Yesterday, whistleblowing employees anonymously shared (ironically to The Globe and Mail, 15% owned by BCE) how Bell Media head Kevin Crull interfered with CTV News editors, in how CRTC coverage was to be portrayed.
The allegations resulted in CRTC chairman Jean-Pierre Blais blasting CTV News and questioning its editorial independence.
Eventually, Crull released a statement explaining what really happened, in what he calls a “mistake” for his “intrusion” on the news team:
I reached out to the CTV News leadership team to let them know I felt the focus on the CRTC itself by CTV and other Canadian news organizations would be better placed on a broad and necessary discussion of the impacts of the CRTC’s decisions on consumers, our team members, and our business.
It was wrong of me to be anything but absolutely clear that editorial control always rests with the news team. I have apologized to the team directly for this mistake. Indeed their strong and straightforward reaction to my intrusion only heightens my appreciation of their independence, integrity and professionalism. It is crucial to note that CTV’s coverage of the CRTC’s decisions was fair, balanced and extensive, and stands up in comparison to coverage of the issue by any Canadian news organization.
In short, I’ve re-learned a valuable lesson from the best news team in the business.
This isn’t the first time Crull has tried to influence news stories from CTV, as journalist Peter Nowak directs us to how Carleton University professor Dwayne Winseck claims Bell gets periodic special treatment by CTV (Updated to note the claims are from Winseck, not Nowak):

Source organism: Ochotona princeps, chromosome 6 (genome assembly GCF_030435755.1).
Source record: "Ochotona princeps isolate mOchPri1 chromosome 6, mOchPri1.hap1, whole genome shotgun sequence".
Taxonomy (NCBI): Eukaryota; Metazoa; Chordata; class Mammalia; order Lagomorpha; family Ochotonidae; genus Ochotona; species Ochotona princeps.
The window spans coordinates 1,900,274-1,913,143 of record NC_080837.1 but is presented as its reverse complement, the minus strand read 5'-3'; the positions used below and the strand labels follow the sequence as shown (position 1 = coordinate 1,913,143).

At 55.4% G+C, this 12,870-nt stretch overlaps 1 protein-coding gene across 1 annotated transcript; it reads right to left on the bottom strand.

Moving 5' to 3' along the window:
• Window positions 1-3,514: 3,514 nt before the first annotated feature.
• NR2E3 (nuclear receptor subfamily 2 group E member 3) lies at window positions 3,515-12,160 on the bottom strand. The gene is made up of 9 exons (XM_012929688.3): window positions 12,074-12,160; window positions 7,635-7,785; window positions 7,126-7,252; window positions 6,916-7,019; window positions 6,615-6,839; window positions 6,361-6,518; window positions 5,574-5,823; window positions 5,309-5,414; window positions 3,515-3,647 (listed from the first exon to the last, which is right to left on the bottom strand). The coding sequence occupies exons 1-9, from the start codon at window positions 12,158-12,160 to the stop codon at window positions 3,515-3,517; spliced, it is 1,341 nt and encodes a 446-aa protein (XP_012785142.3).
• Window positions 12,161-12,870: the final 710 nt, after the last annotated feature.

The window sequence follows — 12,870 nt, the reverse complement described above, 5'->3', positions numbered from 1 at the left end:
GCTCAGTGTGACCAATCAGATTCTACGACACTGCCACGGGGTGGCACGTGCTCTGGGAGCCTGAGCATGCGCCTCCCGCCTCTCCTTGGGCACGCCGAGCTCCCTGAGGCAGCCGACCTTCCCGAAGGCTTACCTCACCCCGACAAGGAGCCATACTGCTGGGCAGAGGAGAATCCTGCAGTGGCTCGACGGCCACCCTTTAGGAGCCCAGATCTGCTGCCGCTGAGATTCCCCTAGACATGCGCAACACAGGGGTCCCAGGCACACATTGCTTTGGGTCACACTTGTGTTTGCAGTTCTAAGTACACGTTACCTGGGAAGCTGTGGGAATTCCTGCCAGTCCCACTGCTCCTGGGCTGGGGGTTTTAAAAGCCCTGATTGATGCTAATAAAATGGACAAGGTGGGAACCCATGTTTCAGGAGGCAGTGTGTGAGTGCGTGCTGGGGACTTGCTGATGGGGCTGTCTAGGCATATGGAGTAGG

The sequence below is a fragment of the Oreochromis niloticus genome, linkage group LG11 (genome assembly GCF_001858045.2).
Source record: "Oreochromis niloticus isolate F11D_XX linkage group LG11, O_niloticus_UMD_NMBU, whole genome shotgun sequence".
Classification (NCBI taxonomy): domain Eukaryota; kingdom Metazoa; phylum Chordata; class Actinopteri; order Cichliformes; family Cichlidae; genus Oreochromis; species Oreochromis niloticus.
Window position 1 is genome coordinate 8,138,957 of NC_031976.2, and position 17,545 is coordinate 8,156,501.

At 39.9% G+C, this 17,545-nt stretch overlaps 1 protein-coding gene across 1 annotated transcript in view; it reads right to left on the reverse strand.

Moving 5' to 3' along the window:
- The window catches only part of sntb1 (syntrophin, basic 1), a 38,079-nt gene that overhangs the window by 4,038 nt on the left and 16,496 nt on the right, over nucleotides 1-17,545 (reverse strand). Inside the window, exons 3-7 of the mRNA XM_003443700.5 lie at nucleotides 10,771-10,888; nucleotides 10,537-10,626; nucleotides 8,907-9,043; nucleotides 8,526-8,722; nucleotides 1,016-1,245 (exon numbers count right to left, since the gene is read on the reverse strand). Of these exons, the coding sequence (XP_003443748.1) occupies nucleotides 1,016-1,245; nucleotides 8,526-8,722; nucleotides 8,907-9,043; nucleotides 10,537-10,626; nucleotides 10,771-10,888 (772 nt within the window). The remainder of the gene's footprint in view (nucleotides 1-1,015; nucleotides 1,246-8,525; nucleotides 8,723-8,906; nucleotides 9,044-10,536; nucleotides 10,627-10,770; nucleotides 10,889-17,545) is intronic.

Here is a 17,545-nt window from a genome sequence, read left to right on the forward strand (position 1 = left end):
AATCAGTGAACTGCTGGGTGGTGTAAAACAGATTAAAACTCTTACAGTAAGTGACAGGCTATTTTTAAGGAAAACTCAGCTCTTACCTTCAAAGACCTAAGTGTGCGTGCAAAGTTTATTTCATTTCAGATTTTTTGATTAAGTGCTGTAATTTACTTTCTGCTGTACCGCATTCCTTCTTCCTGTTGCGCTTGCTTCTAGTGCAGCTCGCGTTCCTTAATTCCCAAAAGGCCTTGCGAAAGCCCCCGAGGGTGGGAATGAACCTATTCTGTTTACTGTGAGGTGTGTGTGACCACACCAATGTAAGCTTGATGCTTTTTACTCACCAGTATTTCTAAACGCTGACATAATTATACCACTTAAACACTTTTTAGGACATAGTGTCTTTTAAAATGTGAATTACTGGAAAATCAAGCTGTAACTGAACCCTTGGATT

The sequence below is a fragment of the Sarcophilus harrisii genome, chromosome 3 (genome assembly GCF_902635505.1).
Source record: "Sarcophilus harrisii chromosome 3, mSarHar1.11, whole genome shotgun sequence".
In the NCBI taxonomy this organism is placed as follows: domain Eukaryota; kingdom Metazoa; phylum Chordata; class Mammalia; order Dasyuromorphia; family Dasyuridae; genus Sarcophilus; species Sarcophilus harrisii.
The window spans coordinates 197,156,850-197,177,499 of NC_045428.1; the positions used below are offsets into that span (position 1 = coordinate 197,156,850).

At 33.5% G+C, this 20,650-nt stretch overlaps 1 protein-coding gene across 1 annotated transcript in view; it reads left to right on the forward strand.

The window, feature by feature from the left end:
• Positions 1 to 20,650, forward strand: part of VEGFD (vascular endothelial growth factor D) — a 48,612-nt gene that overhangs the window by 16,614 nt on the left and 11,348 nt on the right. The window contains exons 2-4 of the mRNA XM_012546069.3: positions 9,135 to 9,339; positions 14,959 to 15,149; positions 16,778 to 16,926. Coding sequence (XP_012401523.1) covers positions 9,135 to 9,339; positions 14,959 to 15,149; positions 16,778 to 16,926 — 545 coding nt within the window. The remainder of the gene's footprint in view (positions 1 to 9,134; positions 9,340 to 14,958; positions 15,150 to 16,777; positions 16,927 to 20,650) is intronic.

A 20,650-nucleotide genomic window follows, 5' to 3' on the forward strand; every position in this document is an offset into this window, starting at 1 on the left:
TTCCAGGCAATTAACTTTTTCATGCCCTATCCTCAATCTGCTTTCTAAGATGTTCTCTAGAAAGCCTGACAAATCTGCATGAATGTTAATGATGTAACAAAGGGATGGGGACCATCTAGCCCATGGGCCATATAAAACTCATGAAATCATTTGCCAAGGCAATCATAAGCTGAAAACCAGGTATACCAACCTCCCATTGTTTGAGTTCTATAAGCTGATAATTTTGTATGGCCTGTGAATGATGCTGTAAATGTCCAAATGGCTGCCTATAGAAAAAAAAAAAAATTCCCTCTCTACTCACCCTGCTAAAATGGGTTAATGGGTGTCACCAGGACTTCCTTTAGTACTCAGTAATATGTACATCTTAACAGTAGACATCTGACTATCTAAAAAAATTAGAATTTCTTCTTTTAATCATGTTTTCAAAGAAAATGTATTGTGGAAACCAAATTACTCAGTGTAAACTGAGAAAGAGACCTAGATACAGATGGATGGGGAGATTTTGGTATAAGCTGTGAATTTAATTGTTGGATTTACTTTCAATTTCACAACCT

Soon after I released the Bell Memos post, I was approached by a journalist at Business News Network (BNN) with claims that the Crull emails I cited was not an isolated instance. They chimed well with their own experience at BNN, I was told. Senior editors and news managers at the BCE-owned TV channel have also adopted editorial policies and interviewing practices that give special treatment to BCE executives who appear on BNN shows such as Business Day and Streetwise, according to my source.
An example is back in 2013, when Bell reportedly sent a memo to CTV news to air Canada’s wireless environment in a glowing light.
Nowak suggests checks and balances should be in place for companies like Bell that are vertically integrated:
At a minimum, the company and all vertically integrated entities should be required to establish independent ombudsmen to whom all employees can report attempts at editorial influence. As media blogger Steve Faguy suggests, those ombudsmen should then be required to make regular public reports of such attempts.
Ottawa law professor Michael Geist nails it on why Bell is so angry over the pick-and-pay TV decision:
It is no coincidence that Bell’s anger boiled over with the pick-and-pay decision, since it was particularly harmful to Bell’s one-bundle vision. A week after the decision, Bell has still not publicly commented on the ruling, but three aspects of the decision represent worst case scenarios for the company. First, pick-and-pay will make it far more difficult for the company to cross-subsidize some of its unpopular channels through bundling. With limited ad revenue and lost subscription revenue, some of those channels will shut down.
Second, the basic service requirement of a $25 package hurts Bell the most, since its Bell Fibe service has the highest price among the major providers for basic service. Further, while it might be inclined to exclude U.S. channels from the basic package, it will be difficult to do if competitors such as Rogers (which argued for inclusion of the U.S. channels in a basic service and is bleeding customers to IPTV services) add them to its service.
Geist also shares the following “What on earth is happening at Bell?” slideshow, which definitely gets people thinking:
You seriously can’t make this stuff up. These events sound like they’re from an episode of The Newsroom.